The survey additionally assessed several outcomes24 31 for purposes of criterion validity (the extent to which PME predicts a relevant outcome). The survey assessed perceived likelihood of harm with the item, ‘If you regularly vaped (smoked cigarettes), what is the chance that you would one day get vaping-related (smoking-related) health problems?’ on a 5-point scale ranging from no chance (coded as 1) to certain (5). The survey assessed attitudes about vaping/smoking with the item, ‘Do you think vaping (smoking cigarettes) is….’ on a 5-point scale ranging from very bad (1) to very good (5). Finally, the survey assessed susceptibility to vaping/smoking using a three-item susceptibility scale: ‘Do you think you might use an e-cigarette or vape soon?’, ‘Do you think you will use an e-cigarette or vape in the next year’, and ‘If one of your best friends were to offer you an e-cigarette or vape (cigarette), would you use (smoke) it?’.31 Responses were on a 4-point scale from definitely not (1) to definitely yes (4).
The survey assessed whether youth had vaped or smoked cigarettes in the past 30 days, and those who had were classified as a current user. If they had used the tobacco product before, but not in the past 30 days, we assessed whether they thought they would use the product in the future, on a 4-point scale ranging from definitely not (1) to definitely yes (4).31 If they answered anything other than ‘definitely not’, we classified them as at risk of vaping/smoking. For youth who had never used the tobacco product at all, the survey assessed whether they had ever been curious about using the tobacco product,32 and also if they thought they would use the tobacco product in the future.31 If they answered anything other than ‘definitely not’ to both questions, we classified them as at risk of vaping/smoking. We classified all other adolescents as not at risk of vaping/smoking.
Demographics and OTP use
The survey assessed age, gender, race, ethnicity, parents’ education, sexual attraction and use of OTPs in the past 30 days.
Our overarching goal was to develop a brief youth PME Scale using the following criteria: (1) the scale should include one item from each theoretical domain for adequate coverage of the PME construct; (2) the scale should be unidimensional; (3) items should work equally well across demographic subgroups; (4) the scale should not have ceiling or floor effects; and (5) the scale should have good convergent and criterion validity.
To achieve these goals, we created a calibration sample and a validation sample using a random number generator. Because each participant evaluated two ads, half the sample contributed their first PME rating to the calibration sample and their second rating to the validation sample. The other half of the sample did the opposite. This process resulted into two datasets, each with N=623 independent observations.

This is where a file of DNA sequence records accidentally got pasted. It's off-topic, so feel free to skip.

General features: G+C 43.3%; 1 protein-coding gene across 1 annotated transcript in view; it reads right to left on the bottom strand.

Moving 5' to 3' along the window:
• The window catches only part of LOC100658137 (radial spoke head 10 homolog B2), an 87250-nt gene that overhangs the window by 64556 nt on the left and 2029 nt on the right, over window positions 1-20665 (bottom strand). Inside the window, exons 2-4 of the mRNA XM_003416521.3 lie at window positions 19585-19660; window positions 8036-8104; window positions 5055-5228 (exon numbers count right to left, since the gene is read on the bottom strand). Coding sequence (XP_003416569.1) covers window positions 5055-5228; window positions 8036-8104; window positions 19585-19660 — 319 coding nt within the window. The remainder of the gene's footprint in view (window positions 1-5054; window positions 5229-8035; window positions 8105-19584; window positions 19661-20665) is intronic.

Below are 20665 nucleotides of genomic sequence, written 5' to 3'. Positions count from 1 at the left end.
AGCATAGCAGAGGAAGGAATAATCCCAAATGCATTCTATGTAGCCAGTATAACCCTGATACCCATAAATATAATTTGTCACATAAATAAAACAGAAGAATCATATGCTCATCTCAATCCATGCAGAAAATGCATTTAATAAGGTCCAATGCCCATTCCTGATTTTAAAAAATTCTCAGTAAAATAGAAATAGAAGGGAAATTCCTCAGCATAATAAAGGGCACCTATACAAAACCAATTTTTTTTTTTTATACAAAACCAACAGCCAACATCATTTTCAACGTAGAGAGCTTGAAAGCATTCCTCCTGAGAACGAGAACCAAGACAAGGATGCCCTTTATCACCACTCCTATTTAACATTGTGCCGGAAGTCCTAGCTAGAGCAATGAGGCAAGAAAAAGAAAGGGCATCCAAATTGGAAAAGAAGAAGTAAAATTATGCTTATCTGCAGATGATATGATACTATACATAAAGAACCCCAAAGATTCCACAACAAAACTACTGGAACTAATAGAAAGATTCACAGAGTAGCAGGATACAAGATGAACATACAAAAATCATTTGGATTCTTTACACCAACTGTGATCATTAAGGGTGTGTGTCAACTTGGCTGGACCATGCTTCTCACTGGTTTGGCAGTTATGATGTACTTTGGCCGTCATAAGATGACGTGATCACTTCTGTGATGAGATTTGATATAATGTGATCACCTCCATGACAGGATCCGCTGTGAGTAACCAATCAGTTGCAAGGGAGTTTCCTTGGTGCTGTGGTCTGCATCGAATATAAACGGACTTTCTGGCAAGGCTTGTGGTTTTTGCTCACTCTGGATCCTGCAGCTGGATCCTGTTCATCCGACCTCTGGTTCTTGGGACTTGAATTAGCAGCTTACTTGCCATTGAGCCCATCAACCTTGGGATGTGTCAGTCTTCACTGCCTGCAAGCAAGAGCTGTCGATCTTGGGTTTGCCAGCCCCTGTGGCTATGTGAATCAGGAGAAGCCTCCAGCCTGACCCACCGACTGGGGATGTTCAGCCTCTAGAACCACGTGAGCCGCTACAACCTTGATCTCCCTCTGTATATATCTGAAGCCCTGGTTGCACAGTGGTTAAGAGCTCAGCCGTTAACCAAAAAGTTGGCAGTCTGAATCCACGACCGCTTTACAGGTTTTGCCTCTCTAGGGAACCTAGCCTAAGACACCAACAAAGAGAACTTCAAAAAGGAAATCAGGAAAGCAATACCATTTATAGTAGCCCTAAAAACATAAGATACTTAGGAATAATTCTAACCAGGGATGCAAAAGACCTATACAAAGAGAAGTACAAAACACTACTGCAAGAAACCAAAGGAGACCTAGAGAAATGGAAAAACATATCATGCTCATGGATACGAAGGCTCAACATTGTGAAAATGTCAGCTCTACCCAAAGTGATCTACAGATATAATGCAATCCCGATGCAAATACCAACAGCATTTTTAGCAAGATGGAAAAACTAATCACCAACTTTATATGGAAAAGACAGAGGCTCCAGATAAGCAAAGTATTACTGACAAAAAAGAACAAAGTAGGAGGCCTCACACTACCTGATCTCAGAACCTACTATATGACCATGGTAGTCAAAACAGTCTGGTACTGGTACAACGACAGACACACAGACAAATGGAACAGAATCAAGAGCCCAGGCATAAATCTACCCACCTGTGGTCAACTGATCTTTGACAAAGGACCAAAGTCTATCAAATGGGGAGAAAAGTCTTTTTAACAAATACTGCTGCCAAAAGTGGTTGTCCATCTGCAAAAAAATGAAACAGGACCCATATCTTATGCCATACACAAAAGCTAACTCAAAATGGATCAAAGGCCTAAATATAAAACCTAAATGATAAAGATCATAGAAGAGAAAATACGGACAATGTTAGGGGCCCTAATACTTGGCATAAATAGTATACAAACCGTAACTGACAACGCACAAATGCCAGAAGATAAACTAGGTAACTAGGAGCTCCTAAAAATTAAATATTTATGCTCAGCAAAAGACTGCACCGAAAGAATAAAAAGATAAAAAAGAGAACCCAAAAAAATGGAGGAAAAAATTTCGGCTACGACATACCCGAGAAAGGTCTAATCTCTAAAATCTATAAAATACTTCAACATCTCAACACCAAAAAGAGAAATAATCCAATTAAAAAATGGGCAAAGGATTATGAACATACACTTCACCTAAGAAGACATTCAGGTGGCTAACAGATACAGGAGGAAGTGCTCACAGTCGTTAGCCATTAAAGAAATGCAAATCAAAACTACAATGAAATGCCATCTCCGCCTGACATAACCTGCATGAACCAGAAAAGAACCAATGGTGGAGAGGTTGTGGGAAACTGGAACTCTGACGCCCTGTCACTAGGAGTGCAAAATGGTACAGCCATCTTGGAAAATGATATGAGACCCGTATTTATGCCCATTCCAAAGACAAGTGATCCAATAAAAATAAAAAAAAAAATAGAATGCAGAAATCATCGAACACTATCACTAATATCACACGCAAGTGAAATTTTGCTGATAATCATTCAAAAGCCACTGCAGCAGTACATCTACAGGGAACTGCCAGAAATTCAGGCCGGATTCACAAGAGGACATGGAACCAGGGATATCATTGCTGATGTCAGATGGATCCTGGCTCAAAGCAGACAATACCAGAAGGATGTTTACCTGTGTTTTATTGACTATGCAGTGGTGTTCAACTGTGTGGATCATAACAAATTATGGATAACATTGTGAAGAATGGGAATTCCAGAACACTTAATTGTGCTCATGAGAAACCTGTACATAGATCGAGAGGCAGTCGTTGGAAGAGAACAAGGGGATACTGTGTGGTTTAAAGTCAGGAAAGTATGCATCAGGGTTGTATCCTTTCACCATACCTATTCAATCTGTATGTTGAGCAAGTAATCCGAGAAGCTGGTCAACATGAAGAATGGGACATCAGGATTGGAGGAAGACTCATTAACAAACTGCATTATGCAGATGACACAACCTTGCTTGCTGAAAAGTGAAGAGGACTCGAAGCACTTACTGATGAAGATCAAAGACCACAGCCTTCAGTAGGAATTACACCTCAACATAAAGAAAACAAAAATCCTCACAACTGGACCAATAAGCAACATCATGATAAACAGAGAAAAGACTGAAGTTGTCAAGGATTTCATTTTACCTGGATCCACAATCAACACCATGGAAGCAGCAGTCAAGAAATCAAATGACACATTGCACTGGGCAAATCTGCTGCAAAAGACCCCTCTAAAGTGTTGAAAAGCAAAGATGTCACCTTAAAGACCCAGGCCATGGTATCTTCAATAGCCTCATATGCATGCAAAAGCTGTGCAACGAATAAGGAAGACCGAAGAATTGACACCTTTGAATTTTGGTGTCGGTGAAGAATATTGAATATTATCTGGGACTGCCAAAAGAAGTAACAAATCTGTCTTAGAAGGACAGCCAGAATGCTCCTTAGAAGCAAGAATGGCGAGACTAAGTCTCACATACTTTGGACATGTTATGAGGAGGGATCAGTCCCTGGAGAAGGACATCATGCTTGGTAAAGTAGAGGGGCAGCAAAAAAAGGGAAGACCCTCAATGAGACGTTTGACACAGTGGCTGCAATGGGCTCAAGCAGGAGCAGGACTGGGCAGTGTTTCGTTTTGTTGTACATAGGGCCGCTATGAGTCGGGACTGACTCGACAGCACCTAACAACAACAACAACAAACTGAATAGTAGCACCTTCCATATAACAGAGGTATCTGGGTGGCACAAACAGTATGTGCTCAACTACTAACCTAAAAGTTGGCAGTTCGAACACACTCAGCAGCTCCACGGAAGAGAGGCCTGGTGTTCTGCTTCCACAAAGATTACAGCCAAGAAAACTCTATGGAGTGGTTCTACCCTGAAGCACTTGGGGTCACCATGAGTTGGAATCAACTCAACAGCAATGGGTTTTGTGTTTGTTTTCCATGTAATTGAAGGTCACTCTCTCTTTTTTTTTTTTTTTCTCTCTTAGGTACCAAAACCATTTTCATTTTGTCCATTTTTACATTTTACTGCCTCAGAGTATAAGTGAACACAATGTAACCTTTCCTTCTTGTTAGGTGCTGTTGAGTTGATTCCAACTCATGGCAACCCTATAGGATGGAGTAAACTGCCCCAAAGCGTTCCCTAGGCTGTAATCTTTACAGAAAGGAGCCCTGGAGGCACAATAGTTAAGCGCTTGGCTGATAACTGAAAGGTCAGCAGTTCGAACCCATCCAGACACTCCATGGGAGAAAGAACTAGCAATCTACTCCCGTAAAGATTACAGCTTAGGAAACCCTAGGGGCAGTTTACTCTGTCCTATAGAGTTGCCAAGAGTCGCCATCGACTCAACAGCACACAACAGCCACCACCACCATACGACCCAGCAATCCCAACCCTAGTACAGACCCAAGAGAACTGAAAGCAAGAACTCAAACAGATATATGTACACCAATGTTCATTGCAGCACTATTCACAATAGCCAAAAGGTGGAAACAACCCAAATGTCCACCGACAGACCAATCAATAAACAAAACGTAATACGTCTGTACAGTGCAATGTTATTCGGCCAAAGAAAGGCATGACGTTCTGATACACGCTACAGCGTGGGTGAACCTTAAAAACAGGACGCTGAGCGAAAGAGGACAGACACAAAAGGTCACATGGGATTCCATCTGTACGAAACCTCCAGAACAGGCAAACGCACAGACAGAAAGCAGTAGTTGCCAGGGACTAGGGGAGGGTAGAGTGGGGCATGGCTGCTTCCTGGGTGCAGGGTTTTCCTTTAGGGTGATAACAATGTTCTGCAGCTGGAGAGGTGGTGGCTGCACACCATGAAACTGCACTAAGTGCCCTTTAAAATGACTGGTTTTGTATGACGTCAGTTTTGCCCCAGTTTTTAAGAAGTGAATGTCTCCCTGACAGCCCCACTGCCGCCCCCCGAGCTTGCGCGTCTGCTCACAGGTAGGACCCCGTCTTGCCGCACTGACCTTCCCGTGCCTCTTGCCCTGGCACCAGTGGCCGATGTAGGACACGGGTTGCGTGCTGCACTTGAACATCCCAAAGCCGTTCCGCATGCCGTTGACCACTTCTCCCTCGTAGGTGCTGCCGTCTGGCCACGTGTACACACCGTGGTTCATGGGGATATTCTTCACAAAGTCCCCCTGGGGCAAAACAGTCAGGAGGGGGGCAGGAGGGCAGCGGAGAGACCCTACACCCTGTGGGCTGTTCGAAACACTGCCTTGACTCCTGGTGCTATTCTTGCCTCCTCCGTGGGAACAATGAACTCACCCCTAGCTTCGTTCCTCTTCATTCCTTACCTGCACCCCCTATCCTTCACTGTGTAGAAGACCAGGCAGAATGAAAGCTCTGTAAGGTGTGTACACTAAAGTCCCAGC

To evaluate dimensionality of the PME measure, we conducted an exploratory factor analysis (EFA) on the calibration sample using Mplus V.8.4. We drew from the EFA results to construct a confirmatory factor analysis (CFA), evaluating model fit with a unidimensional model with all nine items. Fit indices were the confirmatory fit index (CFI; adequate fit >0.95), Tucker Lewis Index (TLI; adequate fit >0.95) and root mean square error of approximation (RMSEA; adequate fit <0.08). To evaluate potential floor and ceiling effects, we calculated item information from the item intercept and factor loading.
To evaluate suitability of the PME measure for diverse populations, we investigated measurement non-invariance (also called differential item functioning) by regressing factor loadings and item intercepts on covariates of interest33 34 to determine whether items operated differently across several covariates. We used the MNLFA package in R35 to test each item iteratively while using the other items as anchors.
To pare down the scale, we removed theoretically and empirically redundant items that had the lowest levels of item information, as well as items exhibiting measurement non-invariance. We also evaluated the performance of a ‘best’ item to use if a study only has room for a single PME item.
Finally, we conducted analyses on the validation sample using a structural equation model, regressing the latent PME factor (the final three-item scale) on demographic and tobacco use variables, controlling for ad product type and type of ad. We repeated this analysis with the single ‘discourage’ item in a proportional odds regression model with a probit link function estimated using Mplus V.8.4.
The mean age of adolescents was 15 years. Most participants reported being female (53%) and white (65%), and roughly one-fifth (19%) identified as Hispanic. Nearly half (49%) of adolescents had a parent with a bachelor’s degree or higher. Fourteen percent of the sample were current vapers (8% were smokers), while 47% were at risk of vaping (33% for smoking) and 39% were not at risk of vaping (59% for smoking). Use of OTPs was low (1%–6%). Thirty-six percent reported family member tobacco use in the home (online supplemental table 1).
Psychometric analyses with the calibration sample
About one-third of participants answered ‘a great deal’ to PME items, the high end of the scale (table 2). This somewhat limited our ability to discriminate scores at the high end of PME. Interitem correlations were all high (polychoric r=0.89–0.90), a strong indication of unidimensionality and redundancy among the full set of nine items.